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The Netherlands provides one of many examples, including in regard to Anne Frank's memory.Twentieth-century Europe was a continent where a war criminal or a mass murderer had a better chance to survive than a Jewish child.The reason for this was twofold: the murderous character of the Holocaust and the subsequent leniency of European democratic societies toward those who had murdered Jews.In the 21st century one might add that if all contemporary hard-core anti-Semites in Western Europe were to pass away, the number of dead there would by far exceed those of the Second World War.Many classic anti-Semitic prejudices are currently widespread in European society, while new ones are developing rapidly.There are multiple forms of Jew-hatred among politicians, the media, the cultural elite, Christian clergy, schoolchildren, the less educated, among extreme rightists and the liberal Left, and especially in European Arab and Islamic circles.It originated in Europe, developed over many years, and is widely taught as well as frequently discussed by the cultural elite and shown in the major media.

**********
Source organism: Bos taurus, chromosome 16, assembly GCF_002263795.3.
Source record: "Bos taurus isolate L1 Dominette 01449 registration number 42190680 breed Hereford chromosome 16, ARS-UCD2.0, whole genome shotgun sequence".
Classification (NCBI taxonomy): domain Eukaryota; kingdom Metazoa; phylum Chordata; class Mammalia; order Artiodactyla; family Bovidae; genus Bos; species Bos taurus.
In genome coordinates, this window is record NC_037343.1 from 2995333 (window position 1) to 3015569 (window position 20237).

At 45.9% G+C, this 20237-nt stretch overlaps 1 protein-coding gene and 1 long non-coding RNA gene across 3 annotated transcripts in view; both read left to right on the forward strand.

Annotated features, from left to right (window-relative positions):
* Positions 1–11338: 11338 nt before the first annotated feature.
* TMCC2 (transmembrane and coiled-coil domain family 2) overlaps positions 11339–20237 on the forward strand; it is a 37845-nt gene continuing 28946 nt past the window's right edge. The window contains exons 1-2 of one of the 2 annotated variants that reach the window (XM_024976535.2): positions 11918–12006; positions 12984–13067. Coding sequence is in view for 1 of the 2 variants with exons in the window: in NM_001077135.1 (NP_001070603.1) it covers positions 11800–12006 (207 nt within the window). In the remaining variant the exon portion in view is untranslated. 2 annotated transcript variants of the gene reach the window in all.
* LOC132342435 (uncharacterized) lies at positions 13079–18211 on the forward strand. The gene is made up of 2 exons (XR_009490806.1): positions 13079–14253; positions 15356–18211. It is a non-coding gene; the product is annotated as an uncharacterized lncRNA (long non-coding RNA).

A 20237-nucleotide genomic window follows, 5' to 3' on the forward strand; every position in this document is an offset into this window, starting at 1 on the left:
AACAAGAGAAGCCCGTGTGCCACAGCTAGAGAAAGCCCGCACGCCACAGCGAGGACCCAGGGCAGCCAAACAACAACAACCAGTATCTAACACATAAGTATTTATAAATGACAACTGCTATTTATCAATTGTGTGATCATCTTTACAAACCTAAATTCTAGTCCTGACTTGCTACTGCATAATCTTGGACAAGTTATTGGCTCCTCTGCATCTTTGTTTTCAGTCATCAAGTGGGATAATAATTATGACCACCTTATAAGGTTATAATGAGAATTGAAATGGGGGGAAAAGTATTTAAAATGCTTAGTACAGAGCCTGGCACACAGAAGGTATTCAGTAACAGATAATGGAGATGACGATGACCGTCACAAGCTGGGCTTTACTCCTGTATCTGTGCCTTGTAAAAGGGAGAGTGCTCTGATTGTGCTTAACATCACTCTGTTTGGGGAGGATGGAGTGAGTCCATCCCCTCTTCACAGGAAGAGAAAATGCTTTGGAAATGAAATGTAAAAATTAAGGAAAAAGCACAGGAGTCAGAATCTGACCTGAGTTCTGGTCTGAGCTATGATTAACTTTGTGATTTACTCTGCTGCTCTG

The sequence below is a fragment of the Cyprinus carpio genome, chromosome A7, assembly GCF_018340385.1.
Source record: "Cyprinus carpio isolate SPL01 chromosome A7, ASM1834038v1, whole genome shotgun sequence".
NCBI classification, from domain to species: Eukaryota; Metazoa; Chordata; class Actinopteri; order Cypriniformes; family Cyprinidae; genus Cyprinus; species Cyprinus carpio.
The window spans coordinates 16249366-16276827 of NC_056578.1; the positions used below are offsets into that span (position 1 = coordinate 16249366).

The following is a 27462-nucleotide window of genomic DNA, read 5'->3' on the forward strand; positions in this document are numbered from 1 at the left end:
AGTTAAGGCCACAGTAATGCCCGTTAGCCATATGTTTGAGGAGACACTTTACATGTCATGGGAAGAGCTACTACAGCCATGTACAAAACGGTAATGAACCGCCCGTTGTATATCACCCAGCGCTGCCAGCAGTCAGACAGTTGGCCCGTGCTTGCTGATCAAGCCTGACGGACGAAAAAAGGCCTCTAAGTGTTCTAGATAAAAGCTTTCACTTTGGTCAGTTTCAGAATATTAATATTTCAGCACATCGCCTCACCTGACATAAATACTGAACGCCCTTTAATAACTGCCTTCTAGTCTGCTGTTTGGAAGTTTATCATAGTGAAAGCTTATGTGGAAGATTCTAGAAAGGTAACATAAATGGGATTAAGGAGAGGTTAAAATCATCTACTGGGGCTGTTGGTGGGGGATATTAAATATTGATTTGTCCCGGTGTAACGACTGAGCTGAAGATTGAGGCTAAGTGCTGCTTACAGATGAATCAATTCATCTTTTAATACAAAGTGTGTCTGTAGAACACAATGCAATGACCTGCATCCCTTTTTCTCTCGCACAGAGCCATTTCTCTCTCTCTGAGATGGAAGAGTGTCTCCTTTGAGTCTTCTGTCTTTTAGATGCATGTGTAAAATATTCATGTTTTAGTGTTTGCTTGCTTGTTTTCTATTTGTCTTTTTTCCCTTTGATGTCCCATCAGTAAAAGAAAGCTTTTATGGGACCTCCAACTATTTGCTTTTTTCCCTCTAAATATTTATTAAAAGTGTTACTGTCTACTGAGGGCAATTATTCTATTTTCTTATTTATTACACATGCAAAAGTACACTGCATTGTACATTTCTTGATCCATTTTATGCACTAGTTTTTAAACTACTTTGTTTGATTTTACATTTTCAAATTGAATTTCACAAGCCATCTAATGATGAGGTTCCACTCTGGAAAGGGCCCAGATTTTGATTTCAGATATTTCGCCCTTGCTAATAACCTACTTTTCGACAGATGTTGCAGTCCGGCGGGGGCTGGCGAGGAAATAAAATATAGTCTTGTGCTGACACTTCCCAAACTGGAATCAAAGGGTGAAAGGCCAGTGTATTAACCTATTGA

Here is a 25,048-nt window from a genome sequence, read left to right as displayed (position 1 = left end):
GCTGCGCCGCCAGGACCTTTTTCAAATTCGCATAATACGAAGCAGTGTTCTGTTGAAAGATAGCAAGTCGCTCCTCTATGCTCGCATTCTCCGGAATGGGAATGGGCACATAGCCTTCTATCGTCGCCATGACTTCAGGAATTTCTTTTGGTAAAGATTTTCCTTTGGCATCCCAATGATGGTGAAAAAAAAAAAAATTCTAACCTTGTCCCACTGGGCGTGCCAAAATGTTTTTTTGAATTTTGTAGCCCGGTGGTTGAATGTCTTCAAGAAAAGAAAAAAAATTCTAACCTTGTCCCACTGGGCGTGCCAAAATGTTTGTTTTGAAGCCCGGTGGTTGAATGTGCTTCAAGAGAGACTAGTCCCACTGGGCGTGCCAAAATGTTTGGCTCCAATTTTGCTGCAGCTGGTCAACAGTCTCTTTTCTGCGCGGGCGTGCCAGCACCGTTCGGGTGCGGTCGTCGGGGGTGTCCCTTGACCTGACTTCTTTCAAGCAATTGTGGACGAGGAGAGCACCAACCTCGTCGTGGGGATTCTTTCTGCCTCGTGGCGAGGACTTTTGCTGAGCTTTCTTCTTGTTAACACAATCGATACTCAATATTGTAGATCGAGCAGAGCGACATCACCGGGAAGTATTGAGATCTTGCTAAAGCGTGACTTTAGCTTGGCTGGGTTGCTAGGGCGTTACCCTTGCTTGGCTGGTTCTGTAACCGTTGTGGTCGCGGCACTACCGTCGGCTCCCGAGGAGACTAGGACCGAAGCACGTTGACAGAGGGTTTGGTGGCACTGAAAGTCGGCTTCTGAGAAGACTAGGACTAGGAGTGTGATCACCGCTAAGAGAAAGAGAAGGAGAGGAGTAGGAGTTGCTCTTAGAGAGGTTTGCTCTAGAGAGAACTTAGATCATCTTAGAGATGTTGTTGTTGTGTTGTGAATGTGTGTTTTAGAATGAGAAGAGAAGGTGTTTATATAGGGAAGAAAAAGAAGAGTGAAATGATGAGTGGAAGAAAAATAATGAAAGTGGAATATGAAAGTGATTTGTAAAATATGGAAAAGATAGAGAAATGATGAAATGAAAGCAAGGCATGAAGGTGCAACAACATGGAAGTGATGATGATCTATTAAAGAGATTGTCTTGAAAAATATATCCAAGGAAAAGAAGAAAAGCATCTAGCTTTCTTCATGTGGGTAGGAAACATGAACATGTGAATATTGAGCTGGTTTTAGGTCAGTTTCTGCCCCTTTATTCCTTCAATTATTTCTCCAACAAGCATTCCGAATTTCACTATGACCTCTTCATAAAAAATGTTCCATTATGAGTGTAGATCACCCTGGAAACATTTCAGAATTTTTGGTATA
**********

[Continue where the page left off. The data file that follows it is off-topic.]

In the words of UK Chief Rabbi Jonathan Sacks: Let me state the point as simply as I can: anti-Semitism is alive, active and virulent in the year 2002, after more than half a century of Holocaust education, interfaith dialogue, United Nations' declarations, dozens of museums and memorials, hundreds of films, thousands of courses, and tens of thousands of books dedicated to exposing its evils; after the Stockholm Conference, after the creation of a National Holocaust Memorial Day, after 2,000 religious leaders came together in the United Nations in August 2000 to commit themselves to fight hatred and engender mutual respect. It appears in waves, which may, but do not necessarily, correspond to developments in the Israeli-Arab conflict, with each wave being higher than the previous one.The European Union's attitude toward anti-Semitism is double-handed.Through its discriminatory declarations and votes in international bodies the EU acts as an arsonist, fanning the flames of anti-Semitism in its anti-Israeli disguise.This gives the phenomenon an intensity and immediacy it did not have when the Nazis began spreading their propaganda.Millions of people saw a Syrian-produced movie on television that, among other things, showed a child's throat being cut.
In the immediate postwar period, democratic societies such as Norway, the Netherlands, and others discriminated in various ways against the Jews in many domains. Norwegian historian Bjarte Bruland, who played a key role in the national restitution negotiations of the mid-1990s, says that among the survivors of the small prewar Norwegian Jewish community there were many "stateless Jews who had fled to Sweden, some of whom had lived in Norway for as long as 50 years, prior to the war.